California is remarkably resilient. I remain cautiously optimistic that the state will find some inventive and not entirely sucky ways to remake and reimagine itself once again, in the face of white decline, an income chasm, a 21st-century drought, and the brilliant idiocy of hyperactive technology. I also remain reliably irritated by the propensity of East Coast and European thinkers to reduce the cultural and metaphysical complexities of the state to some purported “California ideology.” While the Bay Area’s commingling of hippie libertarianism with hardcore corporate capitalism is indeed a peculiar and in many ways noxious brew, the tag is crude and parochial, a tired iteration of Old World superiority, and one that serves to cloak and deny the countless ways that California has been — and, to some degree, continues to be — a site of creative struggle, recombinant culture, embodied exploration, and social invention. I met Richard Barbrook shortly after he co-coined the phrase in the 1990s. He was a nice enough bloke, and I can’t begrudge anyone I share a spliff with, but when I told him I lived in San Francisco, he asked how I could stand living so far from civilization.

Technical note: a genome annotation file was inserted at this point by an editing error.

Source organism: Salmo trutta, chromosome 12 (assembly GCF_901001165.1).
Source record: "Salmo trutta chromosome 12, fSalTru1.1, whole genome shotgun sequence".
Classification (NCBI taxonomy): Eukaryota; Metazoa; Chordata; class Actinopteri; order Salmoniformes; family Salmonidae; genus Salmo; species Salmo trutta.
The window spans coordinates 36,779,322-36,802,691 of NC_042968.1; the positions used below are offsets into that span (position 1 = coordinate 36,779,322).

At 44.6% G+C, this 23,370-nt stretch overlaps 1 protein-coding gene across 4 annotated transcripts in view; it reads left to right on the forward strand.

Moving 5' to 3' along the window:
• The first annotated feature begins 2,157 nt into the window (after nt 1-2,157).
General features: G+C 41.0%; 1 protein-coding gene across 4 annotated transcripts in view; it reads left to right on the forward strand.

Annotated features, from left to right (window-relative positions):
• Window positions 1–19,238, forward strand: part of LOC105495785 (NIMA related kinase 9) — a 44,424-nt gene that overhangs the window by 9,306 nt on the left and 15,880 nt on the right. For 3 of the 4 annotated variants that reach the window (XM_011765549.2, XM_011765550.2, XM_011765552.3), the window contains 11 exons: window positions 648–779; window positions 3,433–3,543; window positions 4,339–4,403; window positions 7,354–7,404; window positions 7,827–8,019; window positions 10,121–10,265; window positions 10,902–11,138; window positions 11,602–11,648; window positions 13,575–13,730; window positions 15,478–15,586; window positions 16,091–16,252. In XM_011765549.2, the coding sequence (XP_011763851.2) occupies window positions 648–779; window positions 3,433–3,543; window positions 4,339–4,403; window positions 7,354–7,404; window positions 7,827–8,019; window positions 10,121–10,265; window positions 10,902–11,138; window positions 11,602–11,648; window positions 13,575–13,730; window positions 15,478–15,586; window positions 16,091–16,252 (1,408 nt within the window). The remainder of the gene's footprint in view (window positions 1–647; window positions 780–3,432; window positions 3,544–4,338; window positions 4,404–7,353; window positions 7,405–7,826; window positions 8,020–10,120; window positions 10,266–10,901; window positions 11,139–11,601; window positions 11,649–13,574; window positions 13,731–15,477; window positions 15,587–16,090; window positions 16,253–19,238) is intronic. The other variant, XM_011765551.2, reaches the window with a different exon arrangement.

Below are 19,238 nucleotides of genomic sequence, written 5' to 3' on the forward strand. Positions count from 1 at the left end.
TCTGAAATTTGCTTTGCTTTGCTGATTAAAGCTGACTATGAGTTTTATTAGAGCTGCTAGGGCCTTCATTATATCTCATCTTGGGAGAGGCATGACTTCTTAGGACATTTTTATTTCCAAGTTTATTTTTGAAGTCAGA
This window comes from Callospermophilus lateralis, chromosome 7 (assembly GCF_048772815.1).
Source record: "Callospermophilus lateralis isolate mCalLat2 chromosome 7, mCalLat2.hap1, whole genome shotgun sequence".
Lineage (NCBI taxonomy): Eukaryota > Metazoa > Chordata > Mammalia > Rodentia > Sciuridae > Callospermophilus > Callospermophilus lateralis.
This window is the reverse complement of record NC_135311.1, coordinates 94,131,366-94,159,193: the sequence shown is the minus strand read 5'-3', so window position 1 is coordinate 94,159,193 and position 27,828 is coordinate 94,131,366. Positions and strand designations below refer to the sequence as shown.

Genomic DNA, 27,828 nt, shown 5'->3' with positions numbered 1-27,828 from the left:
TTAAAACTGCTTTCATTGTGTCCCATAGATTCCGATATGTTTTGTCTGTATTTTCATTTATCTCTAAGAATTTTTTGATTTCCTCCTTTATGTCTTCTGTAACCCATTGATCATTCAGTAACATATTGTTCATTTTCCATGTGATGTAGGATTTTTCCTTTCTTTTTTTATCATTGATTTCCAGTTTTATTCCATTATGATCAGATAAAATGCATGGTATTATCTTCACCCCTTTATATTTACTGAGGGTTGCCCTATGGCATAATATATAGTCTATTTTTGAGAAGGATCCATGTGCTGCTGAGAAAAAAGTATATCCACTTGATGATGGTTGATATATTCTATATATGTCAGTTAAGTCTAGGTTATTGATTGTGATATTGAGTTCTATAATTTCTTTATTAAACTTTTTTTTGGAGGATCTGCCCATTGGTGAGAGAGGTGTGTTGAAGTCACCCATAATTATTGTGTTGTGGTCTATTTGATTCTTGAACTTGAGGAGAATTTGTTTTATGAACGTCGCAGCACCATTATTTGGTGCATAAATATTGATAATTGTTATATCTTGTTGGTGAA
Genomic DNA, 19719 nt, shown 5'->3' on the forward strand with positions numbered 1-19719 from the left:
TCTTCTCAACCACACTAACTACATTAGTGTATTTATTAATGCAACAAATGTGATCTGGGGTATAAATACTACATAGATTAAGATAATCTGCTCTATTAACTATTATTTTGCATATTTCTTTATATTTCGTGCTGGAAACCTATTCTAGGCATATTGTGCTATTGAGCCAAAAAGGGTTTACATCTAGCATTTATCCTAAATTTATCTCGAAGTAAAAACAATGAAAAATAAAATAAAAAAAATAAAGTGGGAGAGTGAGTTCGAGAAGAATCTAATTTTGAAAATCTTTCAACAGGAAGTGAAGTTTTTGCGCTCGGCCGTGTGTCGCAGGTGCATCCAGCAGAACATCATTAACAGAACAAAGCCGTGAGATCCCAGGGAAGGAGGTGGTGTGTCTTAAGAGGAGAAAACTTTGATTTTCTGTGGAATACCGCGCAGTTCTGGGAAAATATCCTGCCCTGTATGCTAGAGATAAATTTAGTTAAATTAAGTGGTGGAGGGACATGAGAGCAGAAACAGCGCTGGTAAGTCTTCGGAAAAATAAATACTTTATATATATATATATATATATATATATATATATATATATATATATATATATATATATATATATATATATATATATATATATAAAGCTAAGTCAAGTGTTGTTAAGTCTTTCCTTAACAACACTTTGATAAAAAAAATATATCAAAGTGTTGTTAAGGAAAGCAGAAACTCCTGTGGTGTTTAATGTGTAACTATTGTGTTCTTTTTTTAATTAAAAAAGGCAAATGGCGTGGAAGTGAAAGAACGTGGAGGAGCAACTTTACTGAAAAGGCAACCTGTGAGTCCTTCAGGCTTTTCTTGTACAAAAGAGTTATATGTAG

The rest of the brilliant interview here.